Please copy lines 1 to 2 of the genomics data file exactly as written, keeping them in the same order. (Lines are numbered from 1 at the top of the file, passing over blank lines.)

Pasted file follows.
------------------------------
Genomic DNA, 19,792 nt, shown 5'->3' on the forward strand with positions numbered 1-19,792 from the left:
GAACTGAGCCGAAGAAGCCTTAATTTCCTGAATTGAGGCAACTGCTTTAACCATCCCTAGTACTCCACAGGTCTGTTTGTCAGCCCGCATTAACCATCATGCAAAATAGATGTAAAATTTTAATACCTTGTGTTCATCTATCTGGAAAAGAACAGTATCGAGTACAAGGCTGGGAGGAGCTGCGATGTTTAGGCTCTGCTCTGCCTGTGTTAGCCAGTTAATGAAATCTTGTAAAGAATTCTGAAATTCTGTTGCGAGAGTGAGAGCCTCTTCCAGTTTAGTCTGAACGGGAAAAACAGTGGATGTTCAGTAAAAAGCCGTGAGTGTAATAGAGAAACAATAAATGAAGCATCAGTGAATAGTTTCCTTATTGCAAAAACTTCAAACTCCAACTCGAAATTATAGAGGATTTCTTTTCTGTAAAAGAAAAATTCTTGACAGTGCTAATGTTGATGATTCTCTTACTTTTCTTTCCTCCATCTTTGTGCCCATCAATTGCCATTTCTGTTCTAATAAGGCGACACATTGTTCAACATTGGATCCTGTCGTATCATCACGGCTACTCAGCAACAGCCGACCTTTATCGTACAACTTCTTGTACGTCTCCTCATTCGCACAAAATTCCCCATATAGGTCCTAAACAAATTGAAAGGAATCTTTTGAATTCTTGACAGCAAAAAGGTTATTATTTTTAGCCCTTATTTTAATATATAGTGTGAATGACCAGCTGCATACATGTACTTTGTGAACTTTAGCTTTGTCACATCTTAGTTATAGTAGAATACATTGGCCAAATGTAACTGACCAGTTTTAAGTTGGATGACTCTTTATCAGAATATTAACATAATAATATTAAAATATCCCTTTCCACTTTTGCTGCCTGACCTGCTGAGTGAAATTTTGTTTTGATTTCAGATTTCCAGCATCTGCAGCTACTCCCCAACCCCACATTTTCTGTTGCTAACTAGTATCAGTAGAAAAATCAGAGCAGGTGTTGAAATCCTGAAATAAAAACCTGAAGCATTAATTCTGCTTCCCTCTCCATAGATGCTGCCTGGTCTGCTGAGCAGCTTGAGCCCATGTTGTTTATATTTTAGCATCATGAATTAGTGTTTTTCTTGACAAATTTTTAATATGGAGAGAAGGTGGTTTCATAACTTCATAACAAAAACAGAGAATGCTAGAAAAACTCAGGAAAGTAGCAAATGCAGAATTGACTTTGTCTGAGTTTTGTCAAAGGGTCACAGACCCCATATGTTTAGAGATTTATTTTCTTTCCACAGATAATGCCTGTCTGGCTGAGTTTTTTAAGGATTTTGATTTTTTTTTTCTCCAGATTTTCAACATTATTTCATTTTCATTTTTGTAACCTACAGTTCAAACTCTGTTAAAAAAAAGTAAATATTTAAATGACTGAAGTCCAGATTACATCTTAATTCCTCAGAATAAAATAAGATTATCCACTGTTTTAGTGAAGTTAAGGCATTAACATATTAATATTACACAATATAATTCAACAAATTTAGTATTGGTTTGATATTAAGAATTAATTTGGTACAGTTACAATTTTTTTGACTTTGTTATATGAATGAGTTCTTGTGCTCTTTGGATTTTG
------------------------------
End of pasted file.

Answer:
Genomic DNA, 19,792 nt, shown 5'->3' on the forward strand with positions numbered 1-19,792 from the left:
GAACTGAGCCGAAGAAGCCTTAATTTCCTGAATTGAGGCAACTGCTTTAACCATCCCTAGTACTCCACAGGTCTGTTTGTCAGCCCGCATTAACCATCATGCAAAATAGATGTAAAATTTTAATACCTTGTGTTCATCTATCTGGAAAAGAACAGTATCGAGTACAAGGCTGGGAGGAGCTGCGATGTTTAGGCTCTGCTCTGCCTGTGTTAGCCAGTTAATGAAATCTTGTAAAGAATTCTGAAATTCTGTTGCGAGAGTGAGAGCCTCTTCCAGTTTAGTCTGAACGGGAAAAACAGTGGATGTTCAGTAAAAAGCCGTGAGTGTAATAGAGAAACAATAAATGAAGCATCAGTGAATAGTTTCCTTATTGCAAAAACTTCAAACTCCAACTCGAAATTATAGAGGATTTCTTTTCTGTAAAAGAAAAATTCTTGACAGTGCTAATGTTGATGATTCTCTTACTTTTCTTTCCTCCATCTTTGTGCCCATCAATTGCCATTTCTGTTCTAATAAGGCGACACATTGTTCAACATTGGATCCTGTCGTATCATCACGGCTACTCAGCAACAGCCGACCTTTATCGTACAACTTCTTGTACGTCTCCTCATTCGCACAAAATTCCCCATATAGGTCCTAAACAAATTGAAAGGAATCTTTTGAATTCTTGACAGCAAAAAGGTTATTATTTTTAGCCCTTATTTTAATATATAGTGTGAATGACCAGCTGCATACATGTACTTTGTGAACTTTAGCTTTGTCACATCTTAGTTATAGTAGAATACATTGGCCAAATGTAACTGACCAGTTTTAAGTTGGATGACTCTTTATCAGAATATTAACATAATAATATTAAAATATCCCTTTCCACTTTTGCTGCCTGACCTGCTGAGTGAAATTTTGTTTTGATTTCAGATTTCCAGCATCTGCAGCTACTCCCCAACCCCACATTTTCTGTTGCTAACTAGTATCAGTAGAAAAATCAGAGCAGGTGTTGAAATCCTGAAATAAAAACCTGAAGCATTAATTCTGCTTCCCTCTCCATAGATGCTGCCTGGTCTGCTGAGCAGCTTGAGCCCATGTTGTTTATATTTTAGCATCATGAATTAGTGTTTTTCTTGACAAATTTTTAATATGGAGAGAAGGTGGTTTCATAACTTCATAACAAAAACAGAGAATGCTAGAAAAACTCAGGAAAGTAGCAAATGCAGAATTGACTTTGTCTGAGTTTTGTCAAAGGGTCACAGACCCCATATGTTTAGAGATTTATTTTCTTTCCACAGATAATGCCTGTCTGGCTGAGTTTTTTAAGGATTTTGATTTTTTTTTTCTCCAGATTTTCAACATTATTTCATTTTCATTTTTGTAACCTACAGTTCAAACTCTGTTAAAAAAAAGTAAATATTTAAATGACTGAAGTCCAGATTACATCTTAATTCCTCAGAATAAAATAAGATTATCCACTGTTTTAGTGAAGTTAAGGCATTAACATATTAATATTACACAATATAATTCAACAAATTTAGTATTGGTTTGATATTAAGAATTAATTTGGTACAGTTACAATTTTTTTGACTTTGTTATATGAATGAGTTCTTGTGCTCTTTGGATTTTG